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Am Psychol. 2014 Feb-Mar;69(2):178-87. doi: 10.1037/a0035623.

Acceptance and commitment therapy and mindfulness for chronic pain: model, process, and progress.

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Psychology Department, Institute of Psychiatry, King's College London.
Department of Psychology, University of New Mexico.


Over 30 years ago, treatments based broadly within cognitive behavioral therapy (CBT) began a rise in prominence that eventually culminated in their widespread adoption in chronic pain treatment settings. Research into CBT has proliferated and continues today, addressing questions very similar to those addressed at the start of this enterprise. However, just as it is designed to do, the process of conducting research and analyzing evidence reveals gaps in our understanding of and shortcomings within this treatment approach. A need for development seems clear. This article reviews the progress of CBT in the treatment of chronic pain and the challenges now faced by researchers and clinicians interested in meeting this need for development. It then focuses in greater detail on areas of development within CBT, namely acceptance and commitment therapy (ACT) and mindfulness-based approaches, areas that may hold potential for future progress. Three specific recommendations are offered here to achieve this progress.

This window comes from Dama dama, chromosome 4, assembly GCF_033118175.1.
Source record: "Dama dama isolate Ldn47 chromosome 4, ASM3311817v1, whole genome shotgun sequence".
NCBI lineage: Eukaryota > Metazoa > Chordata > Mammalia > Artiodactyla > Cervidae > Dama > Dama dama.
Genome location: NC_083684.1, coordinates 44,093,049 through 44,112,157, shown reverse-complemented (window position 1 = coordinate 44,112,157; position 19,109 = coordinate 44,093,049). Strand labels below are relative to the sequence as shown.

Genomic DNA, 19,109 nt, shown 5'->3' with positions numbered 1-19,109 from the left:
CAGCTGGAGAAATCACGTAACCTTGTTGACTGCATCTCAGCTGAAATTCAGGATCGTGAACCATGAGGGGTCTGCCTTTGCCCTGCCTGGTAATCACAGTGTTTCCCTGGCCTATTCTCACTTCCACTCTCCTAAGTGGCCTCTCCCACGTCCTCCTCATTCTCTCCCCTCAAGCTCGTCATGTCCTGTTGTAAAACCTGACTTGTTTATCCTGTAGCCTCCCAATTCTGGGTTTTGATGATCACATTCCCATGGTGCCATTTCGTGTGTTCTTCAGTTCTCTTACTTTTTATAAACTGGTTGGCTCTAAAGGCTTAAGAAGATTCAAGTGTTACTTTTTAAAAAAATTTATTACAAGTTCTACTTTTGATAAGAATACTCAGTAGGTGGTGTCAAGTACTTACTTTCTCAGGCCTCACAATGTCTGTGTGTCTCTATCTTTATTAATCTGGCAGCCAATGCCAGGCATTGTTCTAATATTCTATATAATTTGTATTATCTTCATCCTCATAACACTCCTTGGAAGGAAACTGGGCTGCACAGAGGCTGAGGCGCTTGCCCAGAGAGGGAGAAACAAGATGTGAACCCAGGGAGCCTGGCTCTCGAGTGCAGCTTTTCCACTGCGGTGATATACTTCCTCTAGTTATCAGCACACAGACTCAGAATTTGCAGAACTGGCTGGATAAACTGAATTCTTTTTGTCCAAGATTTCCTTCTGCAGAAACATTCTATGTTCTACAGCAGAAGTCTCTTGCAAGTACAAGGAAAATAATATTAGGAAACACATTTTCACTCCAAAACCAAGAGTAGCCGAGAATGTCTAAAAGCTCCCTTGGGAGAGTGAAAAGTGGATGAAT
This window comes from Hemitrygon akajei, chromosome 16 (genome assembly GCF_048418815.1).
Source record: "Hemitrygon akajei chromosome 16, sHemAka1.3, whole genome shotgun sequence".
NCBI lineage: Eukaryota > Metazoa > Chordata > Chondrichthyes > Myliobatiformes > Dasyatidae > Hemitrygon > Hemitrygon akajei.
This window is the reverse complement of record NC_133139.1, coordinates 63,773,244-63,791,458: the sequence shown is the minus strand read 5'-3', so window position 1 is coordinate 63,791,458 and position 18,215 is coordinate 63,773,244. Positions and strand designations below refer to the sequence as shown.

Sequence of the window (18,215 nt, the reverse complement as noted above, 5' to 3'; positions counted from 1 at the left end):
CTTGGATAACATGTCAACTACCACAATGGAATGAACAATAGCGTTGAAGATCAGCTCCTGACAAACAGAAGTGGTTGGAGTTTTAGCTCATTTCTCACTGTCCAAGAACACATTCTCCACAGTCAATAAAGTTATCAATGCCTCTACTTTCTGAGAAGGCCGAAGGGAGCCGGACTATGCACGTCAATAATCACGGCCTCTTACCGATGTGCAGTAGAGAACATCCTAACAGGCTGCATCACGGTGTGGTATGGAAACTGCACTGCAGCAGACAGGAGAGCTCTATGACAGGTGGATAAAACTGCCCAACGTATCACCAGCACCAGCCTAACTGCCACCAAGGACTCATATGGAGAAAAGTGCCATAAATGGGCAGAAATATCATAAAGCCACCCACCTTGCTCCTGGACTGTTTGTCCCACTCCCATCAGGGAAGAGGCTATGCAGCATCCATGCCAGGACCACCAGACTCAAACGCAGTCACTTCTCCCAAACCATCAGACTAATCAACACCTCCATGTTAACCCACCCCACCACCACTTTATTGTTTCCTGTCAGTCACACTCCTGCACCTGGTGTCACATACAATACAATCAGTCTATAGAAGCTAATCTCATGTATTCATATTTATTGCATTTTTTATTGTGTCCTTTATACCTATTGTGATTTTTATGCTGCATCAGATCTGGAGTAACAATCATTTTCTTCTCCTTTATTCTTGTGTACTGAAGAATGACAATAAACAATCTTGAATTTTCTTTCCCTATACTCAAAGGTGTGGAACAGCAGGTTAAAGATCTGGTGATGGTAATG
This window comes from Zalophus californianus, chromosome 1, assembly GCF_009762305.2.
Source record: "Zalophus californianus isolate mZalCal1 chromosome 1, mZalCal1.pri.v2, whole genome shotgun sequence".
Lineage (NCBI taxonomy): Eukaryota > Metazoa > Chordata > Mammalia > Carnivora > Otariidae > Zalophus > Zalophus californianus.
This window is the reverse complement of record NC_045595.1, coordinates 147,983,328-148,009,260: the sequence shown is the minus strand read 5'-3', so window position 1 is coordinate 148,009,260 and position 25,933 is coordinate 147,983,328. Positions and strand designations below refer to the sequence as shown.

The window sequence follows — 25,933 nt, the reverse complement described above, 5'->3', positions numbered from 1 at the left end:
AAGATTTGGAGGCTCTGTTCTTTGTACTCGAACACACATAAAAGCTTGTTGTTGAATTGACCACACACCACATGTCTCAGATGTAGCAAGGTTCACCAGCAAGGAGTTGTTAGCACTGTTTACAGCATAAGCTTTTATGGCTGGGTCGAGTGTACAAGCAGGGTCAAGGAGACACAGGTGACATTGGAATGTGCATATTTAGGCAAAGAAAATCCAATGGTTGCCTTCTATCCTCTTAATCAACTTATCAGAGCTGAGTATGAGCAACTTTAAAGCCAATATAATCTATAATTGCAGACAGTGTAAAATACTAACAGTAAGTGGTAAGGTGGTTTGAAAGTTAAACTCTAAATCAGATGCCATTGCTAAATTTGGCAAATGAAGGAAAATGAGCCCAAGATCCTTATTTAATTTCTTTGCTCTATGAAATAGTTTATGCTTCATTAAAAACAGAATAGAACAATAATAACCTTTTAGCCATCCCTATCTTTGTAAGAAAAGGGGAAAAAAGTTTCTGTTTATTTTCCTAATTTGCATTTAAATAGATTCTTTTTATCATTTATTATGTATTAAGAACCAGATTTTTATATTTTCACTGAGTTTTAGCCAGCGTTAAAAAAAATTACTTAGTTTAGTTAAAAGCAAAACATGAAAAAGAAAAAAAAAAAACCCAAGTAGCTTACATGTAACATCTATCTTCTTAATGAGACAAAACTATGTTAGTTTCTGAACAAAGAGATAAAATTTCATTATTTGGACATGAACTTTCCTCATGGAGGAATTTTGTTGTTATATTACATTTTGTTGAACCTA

[Indexed for MEDLINE]

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